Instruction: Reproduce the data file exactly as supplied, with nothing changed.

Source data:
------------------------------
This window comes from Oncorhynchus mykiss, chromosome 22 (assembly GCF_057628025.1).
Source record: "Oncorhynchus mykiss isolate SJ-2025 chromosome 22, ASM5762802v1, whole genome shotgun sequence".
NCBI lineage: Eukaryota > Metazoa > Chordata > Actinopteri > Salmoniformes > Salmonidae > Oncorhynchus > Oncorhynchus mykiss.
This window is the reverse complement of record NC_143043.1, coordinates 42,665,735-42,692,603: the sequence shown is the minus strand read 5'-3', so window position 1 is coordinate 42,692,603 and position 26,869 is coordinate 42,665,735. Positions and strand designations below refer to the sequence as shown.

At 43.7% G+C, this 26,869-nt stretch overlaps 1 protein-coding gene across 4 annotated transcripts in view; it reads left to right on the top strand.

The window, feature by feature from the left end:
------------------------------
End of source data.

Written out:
This window comes from Oncorhynchus mykiss, chromosome 22 (assembly GCF_057628025.1).
Source record: "Oncorhynchus mykiss isolate SJ-2025 chromosome 22, ASM5762802v1, whole genome shotgun sequence".
NCBI lineage: Eukaryota > Metazoa > Chordata > Actinopteri > Salmoniformes > Salmonidae > Oncorhynchus > Oncorhynchus mykiss.
This window is the reverse complement of record NC_143043.1, coordinates 42,665,735-42,692,603: the sequence shown is the minus strand read 5'-3', so window position 1 is coordinate 42,692,603 and position 26,869 is coordinate 42,665,735. Positions and strand designations below refer to the sequence as shown.

At 43.7% G+C, this 26,869-nt stretch overlaps 1 protein-coding gene across 4 annotated transcripts in view; it reads left to right on the top strand.

The window, feature by feature from the left end: